Trigger Warning: Some people in recovery may find watching some parts of Addicted Australia triggering, particularly in relation to gambling and trauma. You may want to seek support while watching if this is the case.
In this episode the participants are halfway through the treatment program. We check in on how they are and follow the ups and downs experienced by people in recovery.
Note: You can join the peer forum conversation about the episode here and see what Lucas, has to say about what it was like being involved.
“It’s tiring to wake up every single day and that’s what you think about,” Heidi, 31, addicted to alcohol.
In this episode, addiction affects the mental health and wellbeing of some of the participants. It is normal for people to feel a range of emotions during their recovery journey, including grief, self-doubt, fear, anger and failure.
There is no single path to recovery
Unfortunately, there is no magic solution to managing addiction and people can experience an array of challenges on their way to recovery. It’s also important to understand that the process of making a change is not the same for everyone and treatment goals can vary, depending on where people are at. For some people success might be that they are staying engaged with treatment to keep working towards recovery, for others it can be maintaining sobriety, or reducing their use of alcohol, other drugs or gambling. People need to able to access support regardless of where they are at, or where they have been in their journey, to have the opportunity to manage their addiction.
Taking that first step to getting help should be celebrated
“It takes an enormous amount of bravery to accept that you have a problem that you’ve been struggling with for years, and taking that first step to getting help should be celebrated.” Professor Dan Lubman, Executive Clinical Director – Turning Point
Research has shown that people wait almost 20 years before getting help for their addiction, and that most people affected by addiction don’t access treatment and support. What stops people affected by addiction feeling able to ask for, and access the help they need is stigma and shame. This needs to change. Services like Gambling Help Online are here to help people take those first steps in making a change as well as being a support through their whole change journey.
Lapse and relapse
It is common for people recovering from addiction to go through periods of lapse and relapse and that finding ways to maintain changes can be really important. During the peer support group, Oscar explains that people will often experience lapse and relapse during the Christmas and New Year period, when there is a lot going on and people are feeling added pressure. It is important to remember that lapse and relapse are not signs of weakness or failure, and rather can be an opportunity to recognise individual triggers and vulnerabilities to learn strategies to better manage these in future. It’s crucial to understand that people who experience lapse and relapse can overcome these obstacles and are able to continue with their recovery as planned.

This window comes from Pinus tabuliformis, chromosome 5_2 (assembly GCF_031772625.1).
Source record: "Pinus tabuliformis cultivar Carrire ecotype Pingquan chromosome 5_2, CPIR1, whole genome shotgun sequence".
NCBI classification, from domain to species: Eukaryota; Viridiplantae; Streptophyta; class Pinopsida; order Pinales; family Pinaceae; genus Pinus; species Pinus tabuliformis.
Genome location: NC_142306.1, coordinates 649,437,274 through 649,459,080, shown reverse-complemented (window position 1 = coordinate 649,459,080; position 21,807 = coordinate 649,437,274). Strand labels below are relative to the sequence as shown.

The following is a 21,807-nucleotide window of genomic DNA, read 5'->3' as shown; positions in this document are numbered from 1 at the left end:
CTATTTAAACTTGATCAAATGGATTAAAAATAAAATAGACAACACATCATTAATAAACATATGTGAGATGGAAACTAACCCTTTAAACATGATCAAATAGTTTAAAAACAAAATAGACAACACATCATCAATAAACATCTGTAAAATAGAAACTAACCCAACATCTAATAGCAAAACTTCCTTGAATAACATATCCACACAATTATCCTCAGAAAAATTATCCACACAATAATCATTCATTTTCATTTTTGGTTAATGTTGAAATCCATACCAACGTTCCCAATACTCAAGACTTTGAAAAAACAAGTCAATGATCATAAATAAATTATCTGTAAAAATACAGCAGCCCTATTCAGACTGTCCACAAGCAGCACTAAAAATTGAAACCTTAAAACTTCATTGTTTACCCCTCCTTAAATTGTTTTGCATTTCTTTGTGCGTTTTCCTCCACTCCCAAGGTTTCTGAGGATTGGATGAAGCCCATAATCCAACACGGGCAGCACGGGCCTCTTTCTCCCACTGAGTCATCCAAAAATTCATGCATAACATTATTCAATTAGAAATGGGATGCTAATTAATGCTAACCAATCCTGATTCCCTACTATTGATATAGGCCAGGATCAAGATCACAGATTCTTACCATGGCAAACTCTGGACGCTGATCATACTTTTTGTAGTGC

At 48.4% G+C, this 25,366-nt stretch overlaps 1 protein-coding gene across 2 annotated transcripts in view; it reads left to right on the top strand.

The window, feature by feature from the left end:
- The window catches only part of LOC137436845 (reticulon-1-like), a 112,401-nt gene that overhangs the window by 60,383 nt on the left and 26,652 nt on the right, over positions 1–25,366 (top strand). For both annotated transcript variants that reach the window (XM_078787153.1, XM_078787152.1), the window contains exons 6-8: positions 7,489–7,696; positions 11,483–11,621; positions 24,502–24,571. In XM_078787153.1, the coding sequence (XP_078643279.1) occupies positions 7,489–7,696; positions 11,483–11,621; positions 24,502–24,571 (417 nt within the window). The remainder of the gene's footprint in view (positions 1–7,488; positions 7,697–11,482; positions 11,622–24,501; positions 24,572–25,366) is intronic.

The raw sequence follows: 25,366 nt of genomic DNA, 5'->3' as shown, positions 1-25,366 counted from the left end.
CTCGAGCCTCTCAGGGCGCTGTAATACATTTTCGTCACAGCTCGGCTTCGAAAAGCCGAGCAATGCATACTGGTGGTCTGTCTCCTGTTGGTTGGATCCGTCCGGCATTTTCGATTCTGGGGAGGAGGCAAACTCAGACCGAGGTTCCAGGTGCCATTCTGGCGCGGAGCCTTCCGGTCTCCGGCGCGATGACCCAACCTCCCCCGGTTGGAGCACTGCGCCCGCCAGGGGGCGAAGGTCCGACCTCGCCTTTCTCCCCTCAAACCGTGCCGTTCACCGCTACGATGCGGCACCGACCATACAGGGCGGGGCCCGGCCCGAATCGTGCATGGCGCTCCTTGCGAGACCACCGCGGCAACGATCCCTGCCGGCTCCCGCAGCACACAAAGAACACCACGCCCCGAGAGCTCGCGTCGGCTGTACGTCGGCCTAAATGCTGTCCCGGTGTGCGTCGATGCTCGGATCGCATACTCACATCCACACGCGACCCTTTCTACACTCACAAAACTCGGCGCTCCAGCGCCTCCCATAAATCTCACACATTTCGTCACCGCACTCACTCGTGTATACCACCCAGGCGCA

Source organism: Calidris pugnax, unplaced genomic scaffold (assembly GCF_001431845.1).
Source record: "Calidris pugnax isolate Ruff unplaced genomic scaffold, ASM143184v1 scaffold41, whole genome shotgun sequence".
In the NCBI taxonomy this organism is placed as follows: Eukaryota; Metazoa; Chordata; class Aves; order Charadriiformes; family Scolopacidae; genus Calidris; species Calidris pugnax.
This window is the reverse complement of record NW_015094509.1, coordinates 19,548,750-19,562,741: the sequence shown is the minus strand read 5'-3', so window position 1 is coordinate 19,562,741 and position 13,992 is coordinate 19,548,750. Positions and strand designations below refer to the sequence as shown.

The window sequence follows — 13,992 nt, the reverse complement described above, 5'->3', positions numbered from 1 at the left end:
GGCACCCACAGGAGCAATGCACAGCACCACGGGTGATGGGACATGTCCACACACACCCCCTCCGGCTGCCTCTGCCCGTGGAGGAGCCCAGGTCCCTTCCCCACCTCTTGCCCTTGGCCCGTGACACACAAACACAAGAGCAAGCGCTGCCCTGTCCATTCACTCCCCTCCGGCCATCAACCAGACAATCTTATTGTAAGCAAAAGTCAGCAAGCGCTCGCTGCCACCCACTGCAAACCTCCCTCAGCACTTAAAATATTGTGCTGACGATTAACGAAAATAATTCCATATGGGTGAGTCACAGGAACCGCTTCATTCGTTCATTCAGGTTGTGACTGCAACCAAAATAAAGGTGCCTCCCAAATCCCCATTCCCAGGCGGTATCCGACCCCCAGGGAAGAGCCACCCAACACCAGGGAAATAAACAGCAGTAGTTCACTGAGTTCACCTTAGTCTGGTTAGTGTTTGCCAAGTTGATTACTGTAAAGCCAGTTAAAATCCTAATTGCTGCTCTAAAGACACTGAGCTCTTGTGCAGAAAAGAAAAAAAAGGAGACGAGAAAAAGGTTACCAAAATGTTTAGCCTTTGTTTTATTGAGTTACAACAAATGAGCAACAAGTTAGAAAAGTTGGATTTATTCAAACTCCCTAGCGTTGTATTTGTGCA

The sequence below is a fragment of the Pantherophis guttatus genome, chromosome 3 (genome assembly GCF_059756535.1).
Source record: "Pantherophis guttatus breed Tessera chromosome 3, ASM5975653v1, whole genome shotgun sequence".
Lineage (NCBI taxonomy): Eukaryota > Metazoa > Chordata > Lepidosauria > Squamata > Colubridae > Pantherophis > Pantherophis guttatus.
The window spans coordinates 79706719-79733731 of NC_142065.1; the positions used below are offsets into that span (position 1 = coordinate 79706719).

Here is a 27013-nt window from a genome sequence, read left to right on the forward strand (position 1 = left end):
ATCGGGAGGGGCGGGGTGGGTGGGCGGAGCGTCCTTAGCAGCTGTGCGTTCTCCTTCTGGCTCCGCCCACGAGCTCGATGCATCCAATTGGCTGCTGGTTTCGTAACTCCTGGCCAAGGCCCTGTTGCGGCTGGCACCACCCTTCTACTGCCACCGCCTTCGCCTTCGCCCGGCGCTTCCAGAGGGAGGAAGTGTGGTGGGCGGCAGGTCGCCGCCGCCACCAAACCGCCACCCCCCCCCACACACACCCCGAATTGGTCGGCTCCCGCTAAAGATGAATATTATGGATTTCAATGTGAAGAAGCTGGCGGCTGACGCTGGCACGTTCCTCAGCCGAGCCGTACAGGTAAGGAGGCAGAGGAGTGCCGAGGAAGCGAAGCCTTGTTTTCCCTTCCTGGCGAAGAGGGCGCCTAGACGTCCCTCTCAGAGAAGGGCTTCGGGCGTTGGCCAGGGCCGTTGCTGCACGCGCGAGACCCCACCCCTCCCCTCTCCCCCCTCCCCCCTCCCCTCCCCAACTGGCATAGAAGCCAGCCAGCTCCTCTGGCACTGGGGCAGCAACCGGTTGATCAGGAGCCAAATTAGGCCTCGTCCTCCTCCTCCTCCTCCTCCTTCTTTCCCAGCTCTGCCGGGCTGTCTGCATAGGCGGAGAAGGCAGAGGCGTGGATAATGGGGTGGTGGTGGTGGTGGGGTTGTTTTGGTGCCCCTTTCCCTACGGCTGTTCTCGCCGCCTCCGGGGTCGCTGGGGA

“It is not a surprise if there is a relapse or a slip up, or if someone ends up in a rough spot again, because that is just the nature of it,” Oscar, Peer Support Worker.
The link between trauma and addiction
“It’s not heroin that I want treated, it’s my depression. It’s what’s behind the addiction,” Keegan, 30, addicted to heroin.
Trauma is a common underlying factor among people affected by addiction. Keegan’s substance use has been a way for him to cope with things that have happened in his past. Sometimes, for people with lived experience of trauma, there is a risk of them engaging in self-harm as a means of numbing their pain.
“One of the things that is most misunderstood about addiction is that it’s not just purely about the alcohol, drugs or gambling. What’s core to everyone we see is often a story of trauma or a story of mental health, and I think that’s something the broader community doesn’t understand,” Professor Dan Lubman, Executive Clinical Director, Turning Point.
Treatments for gambling
Many people will be surprised to know that there are a range of treatment options available for people with a gambling addiction, including prescribed medication. As we see with Lucas, part of his treatment program includes being prescribed a medication called naltrexone to help him manage his gambling addiction. Naltrexone is a drug that has been shown to be effective in reducing cravings. However, it is very important to consult with your doctor to be aware of side effects and how different medications and dosages can affect you.
“Like we have medications for the treatment of heroin addiction and alcohol addiction, similarly we can use medications that have shown to be effective in the treatment of gambling addiction,” Professor Dan Lubman, Executive Clinical Director, Turning Point.
We hope you found episode three of Addicted Australia to be empowering and insightful. If you would like to help us change the conversation about addiction you can join the #Rethink Addiction campaign.
Remember if you or anyone you know is affected by addiction and need support, help is available: